Why We Should Begin Accepting Insects Into Our Diet

By: | September 12th, 2014

Image courtesy mybigfatcubanfamily.com

Eating insects isn’t something we tend to do as part of a healthy diet. It’s the stuff that sends foodies on journeys around the world to try local delicacies and makes most reality TV viewers squeamish when contestants are forced to eat exotic insects as part of a challenge.

But is eating bugs really all that bad?

The benefits of eating bugs is something almost completely lost on western culture, starting with the fact that they are very much healthy for you. According to nutritional value studies, insects might be the most efficient source of protein on the planet, in comparison to whey protein that goes from 12 percent to 80 percent protein after processing, a dried cricket’s composition is 65 percent protein as-is with no processing. Aside from protein, most insects contain omega-3 rich oils, iron, thiamine, niacin, vitamins b1 and b3 as well as calcium more than often in higher concentrations that beef and poultry.

More importantly than its nutritional value, insects are fairly easy to farm, they are abundant in nature and take very little to feed and water. One hundred pounds of feed produces 10 pounds of beef. The same amount of feed would produce more than four times that amount in crickets. Insects such as crickets let out almost no greenhouse gases when compared to cows witch are essentially biological methane factories.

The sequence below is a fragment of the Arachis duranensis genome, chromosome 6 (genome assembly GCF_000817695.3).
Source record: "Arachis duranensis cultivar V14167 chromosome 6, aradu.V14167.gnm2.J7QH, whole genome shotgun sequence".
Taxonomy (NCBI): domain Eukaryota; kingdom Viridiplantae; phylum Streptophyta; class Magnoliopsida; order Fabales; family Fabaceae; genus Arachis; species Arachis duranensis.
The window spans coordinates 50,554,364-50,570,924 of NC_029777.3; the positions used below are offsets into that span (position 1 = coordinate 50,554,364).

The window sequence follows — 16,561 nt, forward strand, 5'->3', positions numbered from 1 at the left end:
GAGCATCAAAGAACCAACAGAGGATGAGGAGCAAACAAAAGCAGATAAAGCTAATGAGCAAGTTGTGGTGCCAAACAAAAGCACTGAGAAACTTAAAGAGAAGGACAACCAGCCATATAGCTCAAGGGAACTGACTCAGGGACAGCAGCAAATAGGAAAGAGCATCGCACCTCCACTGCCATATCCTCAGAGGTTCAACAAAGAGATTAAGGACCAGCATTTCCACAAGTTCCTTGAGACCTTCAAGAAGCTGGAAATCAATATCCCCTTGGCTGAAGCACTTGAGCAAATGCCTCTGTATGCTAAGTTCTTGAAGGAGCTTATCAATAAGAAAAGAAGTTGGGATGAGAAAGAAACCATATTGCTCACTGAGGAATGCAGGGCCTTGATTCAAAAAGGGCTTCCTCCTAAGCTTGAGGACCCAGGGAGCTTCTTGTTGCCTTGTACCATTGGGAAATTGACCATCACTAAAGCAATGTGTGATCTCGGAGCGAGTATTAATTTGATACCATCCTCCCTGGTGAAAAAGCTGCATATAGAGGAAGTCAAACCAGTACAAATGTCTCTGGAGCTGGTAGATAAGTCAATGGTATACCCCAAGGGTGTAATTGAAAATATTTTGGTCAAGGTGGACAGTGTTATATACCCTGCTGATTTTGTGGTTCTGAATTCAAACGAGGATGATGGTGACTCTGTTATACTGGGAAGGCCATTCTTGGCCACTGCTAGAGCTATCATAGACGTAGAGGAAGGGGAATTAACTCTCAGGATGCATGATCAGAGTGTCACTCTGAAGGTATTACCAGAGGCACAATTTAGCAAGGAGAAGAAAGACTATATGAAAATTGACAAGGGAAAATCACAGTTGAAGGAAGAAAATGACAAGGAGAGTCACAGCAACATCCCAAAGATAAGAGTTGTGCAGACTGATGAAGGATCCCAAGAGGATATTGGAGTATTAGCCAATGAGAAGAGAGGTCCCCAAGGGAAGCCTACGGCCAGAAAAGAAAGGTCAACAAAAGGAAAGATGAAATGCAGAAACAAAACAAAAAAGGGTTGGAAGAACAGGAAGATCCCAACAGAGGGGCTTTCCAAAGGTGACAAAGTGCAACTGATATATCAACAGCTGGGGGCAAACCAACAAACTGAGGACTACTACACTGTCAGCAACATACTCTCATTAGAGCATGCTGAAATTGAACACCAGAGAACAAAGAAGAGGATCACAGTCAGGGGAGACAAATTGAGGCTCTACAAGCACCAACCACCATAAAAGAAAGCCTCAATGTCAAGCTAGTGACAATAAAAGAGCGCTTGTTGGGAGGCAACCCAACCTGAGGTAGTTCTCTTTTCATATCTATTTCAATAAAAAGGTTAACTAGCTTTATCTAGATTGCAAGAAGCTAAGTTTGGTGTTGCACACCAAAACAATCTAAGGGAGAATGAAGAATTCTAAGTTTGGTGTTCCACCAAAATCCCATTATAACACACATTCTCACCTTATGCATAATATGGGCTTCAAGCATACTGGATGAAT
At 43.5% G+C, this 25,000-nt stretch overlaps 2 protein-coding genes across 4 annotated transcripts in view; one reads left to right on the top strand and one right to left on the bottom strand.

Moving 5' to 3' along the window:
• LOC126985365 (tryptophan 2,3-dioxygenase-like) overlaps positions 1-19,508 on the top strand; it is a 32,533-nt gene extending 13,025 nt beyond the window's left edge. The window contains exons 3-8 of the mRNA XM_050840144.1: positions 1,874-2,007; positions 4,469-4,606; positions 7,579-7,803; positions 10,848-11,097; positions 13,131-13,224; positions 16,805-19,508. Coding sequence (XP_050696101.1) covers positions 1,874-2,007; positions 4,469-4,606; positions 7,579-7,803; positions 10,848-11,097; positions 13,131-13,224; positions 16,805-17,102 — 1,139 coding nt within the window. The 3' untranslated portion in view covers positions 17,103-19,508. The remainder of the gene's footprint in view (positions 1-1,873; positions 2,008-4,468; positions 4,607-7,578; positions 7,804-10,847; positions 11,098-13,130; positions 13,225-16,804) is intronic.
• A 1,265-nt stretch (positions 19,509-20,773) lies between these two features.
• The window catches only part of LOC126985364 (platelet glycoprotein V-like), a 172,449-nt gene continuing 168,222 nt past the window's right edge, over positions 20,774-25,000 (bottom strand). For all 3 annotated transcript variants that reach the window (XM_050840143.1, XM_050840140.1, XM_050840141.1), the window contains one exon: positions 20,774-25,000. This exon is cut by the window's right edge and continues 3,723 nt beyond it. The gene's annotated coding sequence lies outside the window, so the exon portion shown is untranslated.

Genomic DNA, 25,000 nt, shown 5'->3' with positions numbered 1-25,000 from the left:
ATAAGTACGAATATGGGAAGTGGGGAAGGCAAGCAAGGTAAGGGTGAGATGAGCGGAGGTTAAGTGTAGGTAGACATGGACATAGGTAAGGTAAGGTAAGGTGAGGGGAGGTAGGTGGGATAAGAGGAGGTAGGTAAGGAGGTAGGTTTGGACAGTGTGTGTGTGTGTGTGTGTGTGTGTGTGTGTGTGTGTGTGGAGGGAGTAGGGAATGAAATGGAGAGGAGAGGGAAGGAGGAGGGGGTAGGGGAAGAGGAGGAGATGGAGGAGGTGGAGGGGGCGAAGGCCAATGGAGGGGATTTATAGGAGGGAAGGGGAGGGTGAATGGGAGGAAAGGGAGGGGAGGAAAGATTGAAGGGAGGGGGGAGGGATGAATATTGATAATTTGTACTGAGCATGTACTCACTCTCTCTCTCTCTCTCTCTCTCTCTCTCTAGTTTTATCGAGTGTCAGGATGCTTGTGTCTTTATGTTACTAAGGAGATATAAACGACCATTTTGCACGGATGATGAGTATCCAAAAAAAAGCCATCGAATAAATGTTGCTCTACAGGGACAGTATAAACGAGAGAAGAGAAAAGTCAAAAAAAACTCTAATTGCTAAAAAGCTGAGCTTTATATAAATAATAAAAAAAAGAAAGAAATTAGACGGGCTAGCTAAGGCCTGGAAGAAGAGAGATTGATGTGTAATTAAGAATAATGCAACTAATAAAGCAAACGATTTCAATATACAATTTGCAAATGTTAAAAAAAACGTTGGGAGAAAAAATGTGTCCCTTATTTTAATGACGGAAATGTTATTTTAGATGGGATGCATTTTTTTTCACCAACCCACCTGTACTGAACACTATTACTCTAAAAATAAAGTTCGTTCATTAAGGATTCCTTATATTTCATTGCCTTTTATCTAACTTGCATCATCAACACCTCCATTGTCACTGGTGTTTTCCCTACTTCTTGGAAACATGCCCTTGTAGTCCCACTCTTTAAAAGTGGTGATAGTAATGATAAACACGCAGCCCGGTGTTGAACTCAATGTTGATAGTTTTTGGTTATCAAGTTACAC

If you happen to decide upon entomophagy as a dietary plan or lifestyle, there are plenty of ways to order insect products online. However, if you decide to go Bear Grylls style and pick your insects off the land, there’s some things you should know, like you should avoid bright and colorful bugs or ones that smell, cut the head off and wash them and freeze them it make sure it’s done properly. Usually black brown and green are good to eat, like crickets, locusts and meal worms.

The health and environmental benefits of farming and eating bugs are slowly becoming more realized and hopefully more accepted in the future. Bugs have the capability of ending world hunger and making a positive difference on the environment.

Austin Miller

I am an aspiring physicist, with an interest in art and technology.

More articles from Industry Tap...